4.5 Turbulence Measurements with the Controlled Towed Vehicle in the Marine Surface Layer Under Ducting Conditions

Tuesday, 12 January 2016: 9:30 AM
Room 350/351 ( New Orleans Ernest N. Morial Convention Center)
Djamal Khelif, University of California, Irvine, CA; and J. Barge, R. T. Yamaguchi, H. Jonsson, and Q. Wang

The Controlled Towed Vehicle (CTV) uses improved towed drone technology to actively maintain via a radar altimeter and controllable wing a user-set height that can be as low as the canonical reference height of 10 m above the sea surface. After take-off, the drone is released from the tow aircraft on a ~700-m stainless steel cable. We have instrumented the 0.23 m diameter and 2.13 m long drone with high fidelity instruments to measure the means and turbulent fluctuations of 3-D wind vector, temperature, humidity, pressure, CO2 and IR sea surface temperature enabling direct calculation of eddy correlation air-sea fluxes. Data are recorded internally at 40 Hz and simultaneously transmitted to the tow aircraft via dedicated wireless Ethernet link. The CTV accommodates 40 kg of instrument payload and provides it with 250 W of continuous power through a ram air propeller-driven generator.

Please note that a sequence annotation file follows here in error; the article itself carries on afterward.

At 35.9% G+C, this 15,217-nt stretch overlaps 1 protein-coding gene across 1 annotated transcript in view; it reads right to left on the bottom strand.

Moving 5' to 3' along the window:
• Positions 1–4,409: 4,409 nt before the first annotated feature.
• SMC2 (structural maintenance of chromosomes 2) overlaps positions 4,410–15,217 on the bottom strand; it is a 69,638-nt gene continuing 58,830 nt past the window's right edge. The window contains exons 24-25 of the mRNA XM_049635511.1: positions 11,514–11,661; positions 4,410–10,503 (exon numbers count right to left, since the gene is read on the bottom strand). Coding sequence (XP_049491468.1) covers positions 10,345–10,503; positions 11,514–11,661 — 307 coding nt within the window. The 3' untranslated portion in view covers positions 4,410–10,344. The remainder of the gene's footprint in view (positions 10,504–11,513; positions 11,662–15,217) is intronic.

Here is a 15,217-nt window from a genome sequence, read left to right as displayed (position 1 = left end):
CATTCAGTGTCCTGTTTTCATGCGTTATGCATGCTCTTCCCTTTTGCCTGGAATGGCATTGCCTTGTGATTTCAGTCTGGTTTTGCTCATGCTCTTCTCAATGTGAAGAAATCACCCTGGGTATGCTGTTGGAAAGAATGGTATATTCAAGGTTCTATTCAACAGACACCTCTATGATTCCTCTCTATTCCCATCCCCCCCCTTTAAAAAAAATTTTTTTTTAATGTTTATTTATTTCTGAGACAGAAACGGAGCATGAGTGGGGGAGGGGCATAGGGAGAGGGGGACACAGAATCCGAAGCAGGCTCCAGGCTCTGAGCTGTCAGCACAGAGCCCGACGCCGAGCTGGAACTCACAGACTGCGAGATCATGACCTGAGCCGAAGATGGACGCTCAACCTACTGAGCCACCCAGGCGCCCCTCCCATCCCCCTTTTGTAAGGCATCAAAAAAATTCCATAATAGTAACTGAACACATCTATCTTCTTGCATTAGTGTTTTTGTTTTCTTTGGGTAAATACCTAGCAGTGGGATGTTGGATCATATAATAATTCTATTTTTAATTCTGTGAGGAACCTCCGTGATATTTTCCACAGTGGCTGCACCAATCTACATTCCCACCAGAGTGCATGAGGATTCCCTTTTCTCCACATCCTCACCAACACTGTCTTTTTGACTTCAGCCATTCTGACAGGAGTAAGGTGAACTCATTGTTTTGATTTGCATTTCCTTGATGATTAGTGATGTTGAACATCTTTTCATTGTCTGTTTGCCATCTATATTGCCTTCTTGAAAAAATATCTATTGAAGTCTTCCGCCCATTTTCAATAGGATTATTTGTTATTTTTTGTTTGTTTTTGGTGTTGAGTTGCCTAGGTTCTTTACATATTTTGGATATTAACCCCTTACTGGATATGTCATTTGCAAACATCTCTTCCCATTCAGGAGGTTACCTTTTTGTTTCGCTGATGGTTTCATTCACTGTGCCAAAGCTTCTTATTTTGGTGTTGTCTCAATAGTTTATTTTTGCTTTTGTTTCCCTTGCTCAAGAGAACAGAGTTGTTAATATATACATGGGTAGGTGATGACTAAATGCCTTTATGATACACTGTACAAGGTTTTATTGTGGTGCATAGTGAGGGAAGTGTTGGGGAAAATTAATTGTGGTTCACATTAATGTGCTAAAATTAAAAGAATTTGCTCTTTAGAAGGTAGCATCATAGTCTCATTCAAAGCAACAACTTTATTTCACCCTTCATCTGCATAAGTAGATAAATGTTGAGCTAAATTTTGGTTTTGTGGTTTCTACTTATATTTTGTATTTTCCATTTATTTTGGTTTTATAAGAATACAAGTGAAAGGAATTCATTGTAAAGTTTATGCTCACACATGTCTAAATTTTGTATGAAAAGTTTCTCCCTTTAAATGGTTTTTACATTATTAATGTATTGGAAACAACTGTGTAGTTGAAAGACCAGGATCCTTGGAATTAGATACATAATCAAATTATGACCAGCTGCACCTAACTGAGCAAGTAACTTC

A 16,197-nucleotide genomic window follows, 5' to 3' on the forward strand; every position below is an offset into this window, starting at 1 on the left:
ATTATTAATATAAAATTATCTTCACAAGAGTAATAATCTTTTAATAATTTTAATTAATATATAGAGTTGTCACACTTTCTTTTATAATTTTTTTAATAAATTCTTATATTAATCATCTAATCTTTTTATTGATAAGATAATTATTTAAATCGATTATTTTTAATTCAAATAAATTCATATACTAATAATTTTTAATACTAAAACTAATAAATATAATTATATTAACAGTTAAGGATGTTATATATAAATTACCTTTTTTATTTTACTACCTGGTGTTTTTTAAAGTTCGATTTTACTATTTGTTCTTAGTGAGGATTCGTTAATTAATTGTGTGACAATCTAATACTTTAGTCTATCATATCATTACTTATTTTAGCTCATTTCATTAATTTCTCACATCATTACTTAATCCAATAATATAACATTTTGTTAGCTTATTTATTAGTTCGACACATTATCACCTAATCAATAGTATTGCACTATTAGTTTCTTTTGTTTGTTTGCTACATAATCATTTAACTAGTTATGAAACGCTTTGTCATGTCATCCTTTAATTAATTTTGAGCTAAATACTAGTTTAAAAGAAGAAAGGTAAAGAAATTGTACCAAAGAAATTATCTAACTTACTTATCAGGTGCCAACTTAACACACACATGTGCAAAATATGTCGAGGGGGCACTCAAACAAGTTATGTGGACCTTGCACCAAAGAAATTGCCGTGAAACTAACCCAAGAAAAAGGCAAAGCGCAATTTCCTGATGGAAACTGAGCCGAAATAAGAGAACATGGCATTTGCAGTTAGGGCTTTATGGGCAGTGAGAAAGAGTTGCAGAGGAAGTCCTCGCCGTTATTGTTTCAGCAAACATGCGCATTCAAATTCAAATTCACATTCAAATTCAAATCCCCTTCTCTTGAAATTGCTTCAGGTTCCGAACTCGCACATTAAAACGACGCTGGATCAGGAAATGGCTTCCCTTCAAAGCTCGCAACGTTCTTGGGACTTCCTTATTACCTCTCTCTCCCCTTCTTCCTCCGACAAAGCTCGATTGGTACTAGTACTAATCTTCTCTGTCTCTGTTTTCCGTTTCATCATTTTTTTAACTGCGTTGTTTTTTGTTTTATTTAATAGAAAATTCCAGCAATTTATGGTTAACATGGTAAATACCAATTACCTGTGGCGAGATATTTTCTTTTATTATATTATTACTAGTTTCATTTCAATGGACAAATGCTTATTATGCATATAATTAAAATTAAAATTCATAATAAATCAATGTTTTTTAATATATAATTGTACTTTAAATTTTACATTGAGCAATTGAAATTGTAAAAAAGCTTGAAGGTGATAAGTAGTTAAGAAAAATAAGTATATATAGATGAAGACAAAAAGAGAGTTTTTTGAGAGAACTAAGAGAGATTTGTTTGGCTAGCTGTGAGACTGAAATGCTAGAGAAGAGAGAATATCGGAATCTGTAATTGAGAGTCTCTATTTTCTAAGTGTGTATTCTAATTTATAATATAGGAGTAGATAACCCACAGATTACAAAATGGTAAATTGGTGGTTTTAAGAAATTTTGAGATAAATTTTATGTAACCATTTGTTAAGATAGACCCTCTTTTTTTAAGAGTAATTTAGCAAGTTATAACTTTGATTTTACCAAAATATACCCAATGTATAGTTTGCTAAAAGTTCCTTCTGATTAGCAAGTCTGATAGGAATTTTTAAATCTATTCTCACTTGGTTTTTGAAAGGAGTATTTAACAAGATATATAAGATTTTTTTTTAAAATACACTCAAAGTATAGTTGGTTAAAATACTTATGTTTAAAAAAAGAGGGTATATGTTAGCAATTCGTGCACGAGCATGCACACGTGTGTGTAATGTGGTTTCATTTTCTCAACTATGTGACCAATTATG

Manned aircraft operation at low-level boundary-layer flights is very limited. Dropsondes and UAS (Unmanned Aerial Systems) are alternates for measurements near the ocean surface. However, dropsondes have limited sensor capability and do not measure fluxes, and most present UAS vehicles do not have the payload and power capacity or the low-flying ability in high winds over the oceans. Measurements from ships and other ocean surface-based platforms are prone to flow distortions and wave induced motion. Therefore, the CTV which is essentially a non-intrusive platform fills a crucial gap between surface measurements, dropsondes, in situ aircraft, and UAS. The payload, capacity and power of the CTV makes it suitable for a variety of atmospheric research measurements. Other sensors to measure aerosol, chemistry, radiation, etc., could be readily accommodated in the CTV.

We will briefly discuss the CTV development, the engineering challenges and solutions that have been successfully implemented to overcome them and make the CTV a fully operational platform. We will present results from recent CTV flights inside the surface layer during the Coupled Air Sea Processes and EM ducting Research (CASPER) experiment off Duck, NC and the CASPER-Pilot experiment off Monterey Bay, CA.

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